Q. How does the “new” graduation rate calculation differ with Georgia’s current rate?
A. The primary difference is defining the cohort. The four-year high school graduation rate defines the cohort when the student first becomes a freshman, and the rate is calculated using the number of students who graduate within four years. The current graduation rate defines the cohort upon graduation, which includes students who take more than four years to graduate from high school.

Q. When was the new four-year high school graduation rate first reported?
A. In Georgia, the new high school graduation rate was first reported on April 10, 2012.

Q. How will the new graduation rate be reported in Georgia?
A. The new four-year high school graduation rate is reported online at the Georgia Department of Education’s website and on the State’s Report Card.

Q. How will the new four-year high school graduation rate impact school districts’ state and federal accountability requirements?
A. Use of the new rate for federal accountability purposes go into effect across the nation this school year (2011-12). Georgia is a state that has been granted permission to use a five-year rate for federal accountability purposes for 2011-12.

Q. Will a student who graduates early be counted as a graduate with the student’s original freshman cohort?
A. Yes. In the current implementation, the early graduate is included in the numerator along with the rest of that student’s ninth-grade cohort graduates.

Q. Will Georgia count graduates who complete their coursework in the summer of their senior year?
A. Yes. Georgia seniors who complete their credits during summer school can be reported as graduates and can therefore be counted as graduating on time.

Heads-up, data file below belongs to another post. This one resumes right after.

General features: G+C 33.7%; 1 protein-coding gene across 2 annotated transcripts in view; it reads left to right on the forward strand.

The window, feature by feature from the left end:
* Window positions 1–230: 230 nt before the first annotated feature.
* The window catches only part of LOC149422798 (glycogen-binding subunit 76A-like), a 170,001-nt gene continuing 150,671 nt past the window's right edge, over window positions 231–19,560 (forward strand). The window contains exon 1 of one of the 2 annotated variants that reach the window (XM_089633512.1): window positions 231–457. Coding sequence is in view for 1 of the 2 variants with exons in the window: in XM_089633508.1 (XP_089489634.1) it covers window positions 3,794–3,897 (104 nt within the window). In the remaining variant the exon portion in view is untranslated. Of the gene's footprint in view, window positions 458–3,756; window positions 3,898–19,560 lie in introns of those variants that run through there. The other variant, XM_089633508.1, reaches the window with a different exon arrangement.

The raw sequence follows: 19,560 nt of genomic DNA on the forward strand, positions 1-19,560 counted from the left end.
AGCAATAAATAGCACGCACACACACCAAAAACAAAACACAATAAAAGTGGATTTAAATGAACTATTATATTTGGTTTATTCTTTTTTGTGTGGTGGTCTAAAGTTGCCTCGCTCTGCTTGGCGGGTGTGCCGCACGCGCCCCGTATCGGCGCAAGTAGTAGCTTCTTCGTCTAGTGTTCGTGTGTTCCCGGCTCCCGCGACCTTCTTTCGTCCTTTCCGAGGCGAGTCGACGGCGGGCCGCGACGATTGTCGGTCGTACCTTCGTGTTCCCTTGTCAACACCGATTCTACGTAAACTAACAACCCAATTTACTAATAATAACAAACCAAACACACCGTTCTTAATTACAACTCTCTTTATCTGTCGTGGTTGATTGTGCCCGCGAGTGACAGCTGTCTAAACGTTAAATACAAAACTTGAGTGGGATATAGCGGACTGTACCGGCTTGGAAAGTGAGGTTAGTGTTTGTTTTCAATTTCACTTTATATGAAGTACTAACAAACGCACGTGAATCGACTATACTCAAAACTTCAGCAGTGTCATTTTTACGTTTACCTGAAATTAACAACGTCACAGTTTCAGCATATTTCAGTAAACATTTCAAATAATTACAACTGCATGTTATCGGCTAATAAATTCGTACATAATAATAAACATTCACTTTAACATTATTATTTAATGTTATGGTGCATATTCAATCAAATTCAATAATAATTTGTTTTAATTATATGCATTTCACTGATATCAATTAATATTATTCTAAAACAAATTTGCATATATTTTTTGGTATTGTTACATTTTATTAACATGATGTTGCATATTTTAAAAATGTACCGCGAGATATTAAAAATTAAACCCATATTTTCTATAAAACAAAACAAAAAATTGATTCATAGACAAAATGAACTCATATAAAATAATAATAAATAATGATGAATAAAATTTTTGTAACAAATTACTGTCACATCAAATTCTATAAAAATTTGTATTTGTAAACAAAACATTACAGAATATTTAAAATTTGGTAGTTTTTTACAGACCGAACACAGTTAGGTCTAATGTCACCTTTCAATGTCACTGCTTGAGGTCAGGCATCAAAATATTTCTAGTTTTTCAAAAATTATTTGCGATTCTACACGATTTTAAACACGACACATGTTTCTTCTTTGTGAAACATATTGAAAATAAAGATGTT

Q. If a student is held back or repeats a grade, do they enter a new cohort?
A. A student who is held back will not enter a new cohort. He/she will be counted in the school’s denominator and will not be in the numerator, unless that student accumulates enough credits and graduates within four years.

Q. What if a student transfers to a new school after three years of high school, but is still only a sophomore?
A. He/she will be counted in the new school’s denominator and will not be in the numerator, unless that student accumulates enough credits and graduates within four years.

Q. What if a student transfers in from a private school, home school, or out-of-state school and it is not possible to accurately determine when the student first became a freshman?
A. The district that first enrolls the student will record the grade-level for that student. The student then enters that cohort.

Q. How will transfers-in and transfers-out be treated within a freshman cohort?
A. Students who transfer to another high school are entered into their new school’s cohort, but transfers-out are removed from the cohort of the school they are leaving. So, depending on when those students graduate, it could have a negative or positive impact on a school’s graduation rate.

Q. Are students who do not graduate within the four-year window considered dropouts?
A. No, they are not considered a dropout, but they are not counted in the four-year high school graduation rate.

Q. Will students who drop out and complete their GED be counted in the four-year graduation rate?